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Illionois defense attorney,  Illinois criminal defense lawyerIn many scenarios when someone has been charged with a crime, they have the hope of a plea bargain, particularly if the prosecution has built a strong case against them. Many people understand the concept of plea bargains, largely due to the fact that television shows and movies often include them within the plot of the story. When faced with a criminal trial, though, people are prone to wonder if the prosecution will offer a plea bargain and, if so, whether or not they should accept one.

Although plea bargains are quite common in state courts, they are typically rarely offered in federal court, for many reasons. If offered one, it is in the accused’s best interests to work with a federal criminal defense lawyer that can determine if the plea bargain is in their best interests.

Advantages of Plea Bargains

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Posted by on in Federal Crimes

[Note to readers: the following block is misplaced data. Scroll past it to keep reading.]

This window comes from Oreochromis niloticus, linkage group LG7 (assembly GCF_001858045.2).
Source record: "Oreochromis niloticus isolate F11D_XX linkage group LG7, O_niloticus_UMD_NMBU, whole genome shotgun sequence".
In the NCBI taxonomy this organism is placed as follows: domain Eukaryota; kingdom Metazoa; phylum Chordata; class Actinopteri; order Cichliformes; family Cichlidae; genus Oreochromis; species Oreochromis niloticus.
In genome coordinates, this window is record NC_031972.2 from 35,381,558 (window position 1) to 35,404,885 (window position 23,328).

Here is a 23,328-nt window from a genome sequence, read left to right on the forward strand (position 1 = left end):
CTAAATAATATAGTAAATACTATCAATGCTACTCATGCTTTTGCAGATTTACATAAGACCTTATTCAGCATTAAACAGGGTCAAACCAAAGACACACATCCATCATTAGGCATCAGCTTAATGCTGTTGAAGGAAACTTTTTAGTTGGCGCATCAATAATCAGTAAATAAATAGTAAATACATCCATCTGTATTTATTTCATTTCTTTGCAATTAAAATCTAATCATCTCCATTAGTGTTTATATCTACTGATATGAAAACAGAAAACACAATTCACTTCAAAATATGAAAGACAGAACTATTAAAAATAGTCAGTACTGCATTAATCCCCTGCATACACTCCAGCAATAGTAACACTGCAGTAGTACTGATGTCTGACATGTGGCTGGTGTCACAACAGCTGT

Illionois defense attorney,  Illinois criminal defense lawyerA federal indictment is a legal document charging someone with a federal crime. The prosecution can only obtain an indictment after arguing their case to a grand jury. The jury then convenes and determines whether or not there is probable cause that the individual committed the crime. If the grand jury determines there is probable cause, an indictment is issued. Receiving a federal indictment is very stressful and can cause those charged to think the worst as they imagine spending several years in federal prison. However, not every federal indictment ends this way. Those charged with a federal crime do have options, and they should discuss all of them with a federal criminal defense attorney. Dismissal This is the best chance a person has at retaining their freedom after receiving a federal indictment. When a case is dismissed in federal court, the charges are dismissed and the case is thrown out of court. According to the Federal Rules of Criminal Procedure, Rule 47, when the defense wishes to have a case dismissed, they must file a motion with the court. In order to obtain a dismissal of the case, the defense must show within their motion that the defendant should not have been charged with the alleged crime, or that their constitutional rights were violated. Obtaining a dismissal is much more difficult in federal court than it is in state court. This is due to the fact that in federal court, a grand jury consisting of 12 people has determined there is probable cause. In a state court, only one judge is convinced of probable cause. The law views the opinions of 12 people as more substantial than the opinion of just one. However, when the prosecution has a weak case, dismissals are still a possibility. Plea Deal Under Rule 11 of the Federal Rules of Criminal Procedure, the defense team and the prosecution can strike a plea deal. This is the best option when the defense believes they will not receive a successful verdict at trial. During a plea deal, the defense team will meet with the prosecution and agree to plead guilty to lesser charges in exchange for a lesser sentence. Certain sentencing factors, such as enhancements, are often thrown during the negotiation. It is important for defendants to understand that when a plea deal is made between the prosecution and the defense, the court must approve it. If the court decides not to approve it, the case will go to trial. Trial After receiving a federal indictment, many defendants think taking the case to trial is the worst option. This, however, is not always true. A jury made up of 12 people will determine a defendant’s innocence or guilt throughout the course of a trial. This means the prosecution must convince the entire jury of a person’s guilt beyond a reasonable doubt. When they fail to do so, the jury must find the defendant innocent. Going to trial is often the best chance a defendant has at beating the charges and retaining their freedom. Review Your Options After a Federal Indictment with a Chicago Federal Criminal Defense Attorney